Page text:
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10-year-old boy killed, five others injured in crash near Platte

Rounds lauds Wessington Springs recovery effort

Former Gov. Mike Rounds talks with supporters Thursday during a noon lunch event at the Springs Inn Café in Wessington Springs during his campaign tour. (Sean Ryan/The Daily Republic)1 / 2
Former Gov. Mike Rounds talks with supporters Thursday during a noon lunch event at the Springs Inn Café in Wessington Springs during his campaign tour. (Sean Ryan/The Daily Republic)2 / 2

WESSINGTON SPRINGS -- Former Gov. Mike Rounds visited Wessington Springs on Wednesday and praised the local response and recovery effort in the wake of a tornado that hit the town nearly two months ago.

The June 18 tornado destroyed approximately 15 homes and significantly damaged another 44 homes, displacing at least 77 people, according to city officials. But, the tornado caused no life-threatening injuries.

"It was a lot of hard work by people who live right here in taking care of their neighbors," Rounds said in an interview Thursday with The Daily Republic. "You can't do much about a tornado coming through town, but to be able to respond to that and get people out of harm's way says a lot about a community."

Rounds is the Republican candidate running for the U.S. Senate seat being vacated by retiring Democratic Sen. Tim Johnson. He is in a race with Democrat Rick Weiland and independents Larry Pressler and Gordon Howie.

It was Rounds' first visit to Wessington Springs since the tornado, and he took the opportunity to tour the areas of the town hit hardest by the storm. Then, he met with residents at Springs Inn Cafe, located on the town's Main Street.

It's been nearly two years since Rounds began campaigning for the U.S. Senate seat, but he said he's still looking forward to the next few months of the race.

"I don't think I'm worn out," he said. "I'm glad to get the vast majority of it behind us."

Rounds will participate in a debate at Dakotafest on Wednesday in Mitchell, which he said will be the start of a new phase of the campaign, as students start going back to school and the election gets closer.

"People start to refocus on what's going on," he said. "It's when people expect candidates to be out knocking on doors."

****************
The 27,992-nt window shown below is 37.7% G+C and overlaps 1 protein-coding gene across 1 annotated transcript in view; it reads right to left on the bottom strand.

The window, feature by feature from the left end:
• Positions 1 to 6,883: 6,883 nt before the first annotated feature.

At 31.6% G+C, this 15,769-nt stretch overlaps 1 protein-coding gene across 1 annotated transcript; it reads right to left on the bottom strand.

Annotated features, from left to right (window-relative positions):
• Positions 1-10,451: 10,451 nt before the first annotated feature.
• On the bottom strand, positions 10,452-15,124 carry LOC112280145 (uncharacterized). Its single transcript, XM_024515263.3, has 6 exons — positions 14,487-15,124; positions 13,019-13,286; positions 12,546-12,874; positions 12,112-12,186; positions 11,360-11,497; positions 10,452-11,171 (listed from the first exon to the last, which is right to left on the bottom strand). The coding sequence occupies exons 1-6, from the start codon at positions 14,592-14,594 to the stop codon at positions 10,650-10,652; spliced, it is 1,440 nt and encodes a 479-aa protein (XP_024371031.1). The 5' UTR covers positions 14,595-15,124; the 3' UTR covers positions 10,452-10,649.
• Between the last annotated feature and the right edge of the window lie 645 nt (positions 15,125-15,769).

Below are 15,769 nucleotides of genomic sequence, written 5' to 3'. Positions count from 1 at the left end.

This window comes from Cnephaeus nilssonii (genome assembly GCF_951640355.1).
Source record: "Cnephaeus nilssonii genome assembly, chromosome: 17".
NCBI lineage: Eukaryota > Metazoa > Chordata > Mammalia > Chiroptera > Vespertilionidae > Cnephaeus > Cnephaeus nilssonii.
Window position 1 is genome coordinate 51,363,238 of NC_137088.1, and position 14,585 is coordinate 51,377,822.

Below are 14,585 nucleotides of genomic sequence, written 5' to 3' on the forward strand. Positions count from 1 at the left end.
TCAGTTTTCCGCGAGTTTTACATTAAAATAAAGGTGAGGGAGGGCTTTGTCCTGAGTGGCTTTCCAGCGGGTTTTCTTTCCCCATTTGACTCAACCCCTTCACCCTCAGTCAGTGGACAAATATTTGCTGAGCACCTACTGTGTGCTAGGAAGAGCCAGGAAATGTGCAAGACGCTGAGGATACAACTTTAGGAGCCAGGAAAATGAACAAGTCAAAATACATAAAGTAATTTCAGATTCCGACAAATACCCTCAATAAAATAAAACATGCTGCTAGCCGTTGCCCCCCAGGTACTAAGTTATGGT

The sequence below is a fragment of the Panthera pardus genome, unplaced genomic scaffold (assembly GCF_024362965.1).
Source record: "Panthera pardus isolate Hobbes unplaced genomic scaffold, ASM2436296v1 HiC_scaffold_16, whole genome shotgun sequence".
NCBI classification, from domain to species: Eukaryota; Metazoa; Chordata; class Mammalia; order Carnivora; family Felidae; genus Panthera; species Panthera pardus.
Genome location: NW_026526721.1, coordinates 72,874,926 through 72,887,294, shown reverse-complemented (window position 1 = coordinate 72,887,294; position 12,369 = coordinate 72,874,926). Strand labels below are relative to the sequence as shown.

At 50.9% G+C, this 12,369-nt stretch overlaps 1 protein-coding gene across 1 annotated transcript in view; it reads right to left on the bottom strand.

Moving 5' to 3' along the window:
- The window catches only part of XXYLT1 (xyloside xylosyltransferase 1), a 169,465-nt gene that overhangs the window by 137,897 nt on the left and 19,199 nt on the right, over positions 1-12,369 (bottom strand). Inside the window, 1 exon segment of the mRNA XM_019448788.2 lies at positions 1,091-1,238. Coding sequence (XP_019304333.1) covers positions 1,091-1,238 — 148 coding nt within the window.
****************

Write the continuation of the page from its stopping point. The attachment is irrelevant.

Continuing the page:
Rounds spoke during his visit about his support for the repeal of the Affordable Care Act, or Obamacare, saying he is concerned about the future consequences of the law.

Rounds said a repeal would need to be done in a responsible way to prevent those who have already purchased insurance as a result of the law from losing coverage.

"I don't think you do it all at one time," he said. "I think you do it piece by piece in a reasonable fashion that stops the most damage from being done."

Rounds also repeated his earlier call to eliminate the U.S. Department of Education, saying it would get rid of unnecessary bureaucracy and federal oversight.

"In every single state, we know how to teach our kids," he said.

Rounds named current South Dakota Sen. John Thune as one of a few people he could see becoming the Republican candidate for president in 2016.

"I think John has a huge future," he said. "He's tough, he's strong and I think the world of him."

Rounds said he continues to hear the frustration many South Dakotans have with the government.

"They think if you go to D.C., you should be able to work with one another," he said.

Rounds said he too felt that frustration and that it helped prompt him to run for U.S. Senate, after others who have served in government asked if he would run.

"Some of them really are normal," he said. "And they're just as frustrated as we are."

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